« Pot Docs | Main | Treatment of Anxiety; an historical perspective »

November 07, 2006

More Politics...and a Prediction

Given San Diego's notorious anti-pot sentiment, I wouldn't have anticipated the generally even handed treatment Proposition 215 received in Jeff McDonald’s Union-Tribune article marking the initiative's tenth anniversary. In fact, his treatment of known facts is so even handed that the only major objection I had was the following:

“Unscrupulous and profit-minded dispensary operators have taken advantage of the absence of uniform rules, opening storefronts anywhere they can and selling marijuana to unqualified patients.”

Granted, some operators have been overcharging, but the main reason for the absence of "uniform rules” has been the political failure of government at all levels to come up with enabling legislation of the type usually written after initiatives pass unexpectedly.  That said, the absence of rules has also been a boon to medical users, for a series of complicated reasons. One is the hostility to any medical use whatsoever usually exhibited by the same minions of law enforcement, who get to enforce most of society's rules. How else does one explain the visit from ‘drug agents’ to uproot three pot plants being grown by a man in severe chronic pain and confined to a wheelchair? Were they protecting ‘kids’ against pot by ‘sending them a message?’ If so, what was their message?

What one gleans from McDonald’s article is that the attempted invasion by police and prosecutors into the physician-patient relationship began as a ploy by the notoriously pot-hostile Dan Lungren, who was State AG when 215 passed. It was fortunately thwarted by a little known victory; a state appellate court rebuffed a subpoena from the Medical Board of California based on a complaint from a park ranger who disagreed with a pot doc's medical judgment. Sadly, it’s also clear from this article, as well a from what's usually written about 215,  that the default is still to see 215 as a (reasonable) excuse for ‘sick’ people to do something that should normally (pun intended) be illegal; even though no coherent definition of ‘sick’ has ever been offered by any of the intereted parties.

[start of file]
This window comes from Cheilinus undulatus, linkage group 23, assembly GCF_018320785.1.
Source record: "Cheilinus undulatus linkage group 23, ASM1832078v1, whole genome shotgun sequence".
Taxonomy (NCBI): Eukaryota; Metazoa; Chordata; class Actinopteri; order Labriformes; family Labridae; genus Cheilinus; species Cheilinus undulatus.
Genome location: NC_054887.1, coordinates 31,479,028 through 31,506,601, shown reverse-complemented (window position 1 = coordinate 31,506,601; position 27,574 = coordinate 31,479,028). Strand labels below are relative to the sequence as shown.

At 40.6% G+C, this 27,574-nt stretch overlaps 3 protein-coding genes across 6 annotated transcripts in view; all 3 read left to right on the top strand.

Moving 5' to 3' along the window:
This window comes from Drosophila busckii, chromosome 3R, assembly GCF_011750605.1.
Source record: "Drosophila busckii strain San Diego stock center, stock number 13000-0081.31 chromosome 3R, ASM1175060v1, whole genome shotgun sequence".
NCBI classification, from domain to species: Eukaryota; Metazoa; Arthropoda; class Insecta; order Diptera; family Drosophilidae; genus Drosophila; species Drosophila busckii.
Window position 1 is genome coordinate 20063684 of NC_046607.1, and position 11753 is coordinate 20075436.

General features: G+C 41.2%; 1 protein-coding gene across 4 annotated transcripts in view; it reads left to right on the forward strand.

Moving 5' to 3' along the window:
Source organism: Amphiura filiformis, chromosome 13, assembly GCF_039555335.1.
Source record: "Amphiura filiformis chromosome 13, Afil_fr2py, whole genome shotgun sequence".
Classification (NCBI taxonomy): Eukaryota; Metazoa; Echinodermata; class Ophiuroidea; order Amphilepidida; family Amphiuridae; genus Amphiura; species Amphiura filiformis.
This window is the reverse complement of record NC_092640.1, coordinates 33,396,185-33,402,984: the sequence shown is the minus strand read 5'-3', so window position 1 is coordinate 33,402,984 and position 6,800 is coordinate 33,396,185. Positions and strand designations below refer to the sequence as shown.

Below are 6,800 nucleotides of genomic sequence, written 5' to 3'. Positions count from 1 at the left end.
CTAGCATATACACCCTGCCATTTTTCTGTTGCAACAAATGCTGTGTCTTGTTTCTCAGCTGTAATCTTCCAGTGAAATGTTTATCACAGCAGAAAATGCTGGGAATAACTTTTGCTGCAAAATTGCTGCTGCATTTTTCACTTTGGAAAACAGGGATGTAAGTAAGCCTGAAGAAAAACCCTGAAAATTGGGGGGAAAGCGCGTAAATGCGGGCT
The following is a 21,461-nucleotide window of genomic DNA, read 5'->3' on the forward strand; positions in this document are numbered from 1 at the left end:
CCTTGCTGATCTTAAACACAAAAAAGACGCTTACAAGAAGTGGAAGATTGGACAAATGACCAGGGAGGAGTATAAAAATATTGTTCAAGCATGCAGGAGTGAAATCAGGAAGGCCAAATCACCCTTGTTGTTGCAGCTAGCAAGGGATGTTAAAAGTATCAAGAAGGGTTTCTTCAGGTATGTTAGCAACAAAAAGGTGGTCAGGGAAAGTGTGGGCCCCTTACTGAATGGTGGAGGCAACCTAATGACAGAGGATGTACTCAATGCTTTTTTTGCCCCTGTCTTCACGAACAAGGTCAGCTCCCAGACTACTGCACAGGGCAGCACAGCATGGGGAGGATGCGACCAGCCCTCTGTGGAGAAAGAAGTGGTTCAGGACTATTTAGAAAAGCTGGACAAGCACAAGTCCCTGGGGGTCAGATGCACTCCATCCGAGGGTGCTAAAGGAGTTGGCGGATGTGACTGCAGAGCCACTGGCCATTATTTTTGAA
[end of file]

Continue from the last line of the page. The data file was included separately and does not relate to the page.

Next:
The present stance of local law enforcement: admitting to some benefits of pot for very ill and dying patients; then arguing vigorously against business licenses for any distribution facilities whatsoever, has been justified by allegations that the younger patrons of existing clubs (ABYM) are all ‘cheating’ the system. Sadly, that position has been tacitly endorsed by medically ignorant reformers on the basis of their own personal beliefs and in the face of evidence they refuse to consider: most of those youthful users either have already received, or could easily qualify for, a prescription for one or more of the many psychotropic agents now being loosely prescribed by psychiatrists, internists, and GPs who demonstrably know even less about pot than I did before I began asking searching questions of applicants and compiling their answers in a database.

What Does the Future Hold?

The initiative is safe from repudiation in court and California’s adolescents will continue to have access to illegal pot. After an unknown (but larger than realized) fraction of them eventually become chronic users, it will behoove them to obtain ‘recommendations’ as protection against arrest for amounts of up to an ounce and to justify small personal gardens in compliance with local rules. Distribution will have been pushed back out on the street in all but the few communities which have agreed to license distribution facilities. It appears that the present level of guerrilla warfare could continue for another decade until (or unless) enough Americans wake up to the reality of drug war hypocrisy. One thing that could help is the arrival of the first large bolus baby boomers at medicare-eligible age in about five years. If that doesn't do it, then the huge number of users that eventually follow them into retirement certainly should.

However, for the foreseeable future, the development of a viable exit strategy from Iraq seems much more likely than coming up with one from the drug war; simply because the longer one has been committed to a folly, the more dificult it is to admit.

Doctor Tom

Posted by tjeffo at November 7, 2006 03:14 AM